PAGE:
Friday, March 22, 2019

Review: 'Random Selfies' at Ovalhouse, 21 March 2019

Reviewed by David James
Rating: 2 Stars

Loretta is ten years old and cannot understand why she would want to take a photo that isn't a selfie. What on earth would be the point of a photograph without her in it? This is the core of Mike Kenny's Random Selfies, a show that tries to understand how social media has altered the way children perceive the world, their relationships and themselves.

The show is firmly set within Loretta's world. Christina Ngoyi plays every role, altering her tone and body language in order to quickly convey her teasing mother, older neighbour Mrs Thing and her new friend Maya. A meandering narrative takes through a typical couple of days in Loretta's life in which she meets a new friend (asylum seeker Maya) and worries about whether she's going to be invited to the popular's girl's birthday party.

Though the set is a broadly realistic ten-year-old's bedroom, Rachana Jadhav's digital projection mapping allows it to become various other locations, as well as introducing hallucinatory depictions of Loretta's life and feelings. Memories of old posters fade into view on the walls, a wall becomes transparent and astronauts float lazily through the night sky. 

Nothing particularly dramatic happens in Random Selfies, but then the whole objective appears to be to create a play that mirrors the lives of any children in the audience. I'm sure they can empathise with Loretta when she protests her mother temporarily confiscating her tablet, annoyed at the invasion of privacy and worried that her secrets are going to be revealed. Similarly, there's a nicely pitched eternal angst about fitting in, with Loretta fretting that her name isn't amongst the most popular names in the country.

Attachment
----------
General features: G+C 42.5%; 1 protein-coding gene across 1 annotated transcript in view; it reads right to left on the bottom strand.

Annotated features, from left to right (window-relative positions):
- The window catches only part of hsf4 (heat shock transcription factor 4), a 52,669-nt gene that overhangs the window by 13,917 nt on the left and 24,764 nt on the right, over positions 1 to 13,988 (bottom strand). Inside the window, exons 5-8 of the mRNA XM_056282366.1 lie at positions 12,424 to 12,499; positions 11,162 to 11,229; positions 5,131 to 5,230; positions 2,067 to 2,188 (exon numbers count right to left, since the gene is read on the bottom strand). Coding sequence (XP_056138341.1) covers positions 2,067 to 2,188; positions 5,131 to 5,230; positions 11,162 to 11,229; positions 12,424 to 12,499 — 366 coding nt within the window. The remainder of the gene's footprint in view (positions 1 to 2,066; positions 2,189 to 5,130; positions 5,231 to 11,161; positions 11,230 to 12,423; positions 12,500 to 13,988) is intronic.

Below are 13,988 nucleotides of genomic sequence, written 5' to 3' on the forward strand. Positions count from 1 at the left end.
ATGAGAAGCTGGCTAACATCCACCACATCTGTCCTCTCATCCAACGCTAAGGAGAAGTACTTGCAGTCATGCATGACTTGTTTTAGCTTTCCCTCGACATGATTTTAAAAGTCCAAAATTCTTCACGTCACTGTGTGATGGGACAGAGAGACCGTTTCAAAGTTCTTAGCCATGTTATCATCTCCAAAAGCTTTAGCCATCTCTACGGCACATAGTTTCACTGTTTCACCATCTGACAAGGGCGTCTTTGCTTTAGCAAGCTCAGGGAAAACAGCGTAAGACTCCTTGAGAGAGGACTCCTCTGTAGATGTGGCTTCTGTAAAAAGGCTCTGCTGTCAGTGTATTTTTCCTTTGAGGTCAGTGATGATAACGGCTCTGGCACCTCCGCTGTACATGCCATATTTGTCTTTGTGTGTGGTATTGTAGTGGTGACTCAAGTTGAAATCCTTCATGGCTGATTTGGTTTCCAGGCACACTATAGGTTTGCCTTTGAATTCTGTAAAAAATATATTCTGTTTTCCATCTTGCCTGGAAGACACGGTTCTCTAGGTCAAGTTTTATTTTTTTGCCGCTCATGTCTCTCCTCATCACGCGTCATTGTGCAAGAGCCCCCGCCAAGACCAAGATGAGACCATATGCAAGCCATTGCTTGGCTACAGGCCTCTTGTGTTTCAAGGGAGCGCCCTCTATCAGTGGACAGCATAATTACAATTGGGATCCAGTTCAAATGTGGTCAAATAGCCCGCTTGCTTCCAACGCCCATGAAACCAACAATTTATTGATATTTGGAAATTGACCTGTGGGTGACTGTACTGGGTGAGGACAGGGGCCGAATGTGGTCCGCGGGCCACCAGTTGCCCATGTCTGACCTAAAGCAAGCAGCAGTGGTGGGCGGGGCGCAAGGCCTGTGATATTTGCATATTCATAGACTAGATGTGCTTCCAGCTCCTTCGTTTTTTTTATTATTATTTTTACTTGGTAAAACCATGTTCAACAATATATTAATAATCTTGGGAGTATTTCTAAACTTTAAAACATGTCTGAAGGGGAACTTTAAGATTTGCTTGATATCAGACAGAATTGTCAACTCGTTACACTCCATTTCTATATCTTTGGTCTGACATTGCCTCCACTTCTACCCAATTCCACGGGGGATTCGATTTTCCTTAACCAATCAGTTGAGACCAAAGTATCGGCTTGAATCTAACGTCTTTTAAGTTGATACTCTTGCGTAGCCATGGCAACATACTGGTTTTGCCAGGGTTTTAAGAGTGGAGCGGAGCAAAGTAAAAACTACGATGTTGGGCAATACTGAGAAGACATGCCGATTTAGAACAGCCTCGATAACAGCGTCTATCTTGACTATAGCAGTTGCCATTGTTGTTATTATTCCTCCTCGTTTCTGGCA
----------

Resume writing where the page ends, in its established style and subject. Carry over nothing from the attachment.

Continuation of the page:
Running through all of this is a theme about fear of invisibility, a metaphor for loneliness. First introduced when Loretta and her brother are discussing which superpower they'd have, her brother sees it as a ticket to doing whatever he wants and learning secrets. Loretta understands it as a kind of existential threat: her world is governed by visibility and microscopic kernels of praise, the worst case scenario her fading into life's background and forever going unacknowledged.

This is all very relevant stuff. You can't open a broadsheet without reading some columnist fretting that children these days are being made miserable by their exposure to social media. I'm generally pretty sceptical of this sort of thing: every generation is 'ruined' by some new technology that adults are suspicious of: be it social media, texting, videogames, the internet or television. 

But there is definitely something dramatically worthwhile about getting to grips with the unique ways that online interaction affects children. The best moments of Random Selfies are when Loretta is curating a new identity for herself, trying to rebrand herself 'Lola', with a fresh personality at odds with her true self. Watching children promoting themselves within a competitive marketplace of personas is a great way to show how a hyper-capitalist society unconsciously warps those within it, and the musings on this are when the show is at its best.

But - perhaps because the play is short and aimed at children - there is simply not enough time to properly work through this complex topic. Throughout the show, there's a tension between keeping it accessible for children in the audience and including enough meat for the adults to chew on. The end result is a show that's too dull for younger audiences (I heard bored whispering) and too lightweight for adults. 

I'm with the kids on this one. Though I appreciate that the show shies away from talking down to younger audiences by dramatising their lives without condescension, it struggled to keep my attention. And when the show is a mere 55 minutes long, that's a problem. At least in this form, Random Selfies lacks energy and rhythm, moving at a trudge when you want it to sprint. 

Random Selfies is at Ovalhouse until 7 April. Tickets here.

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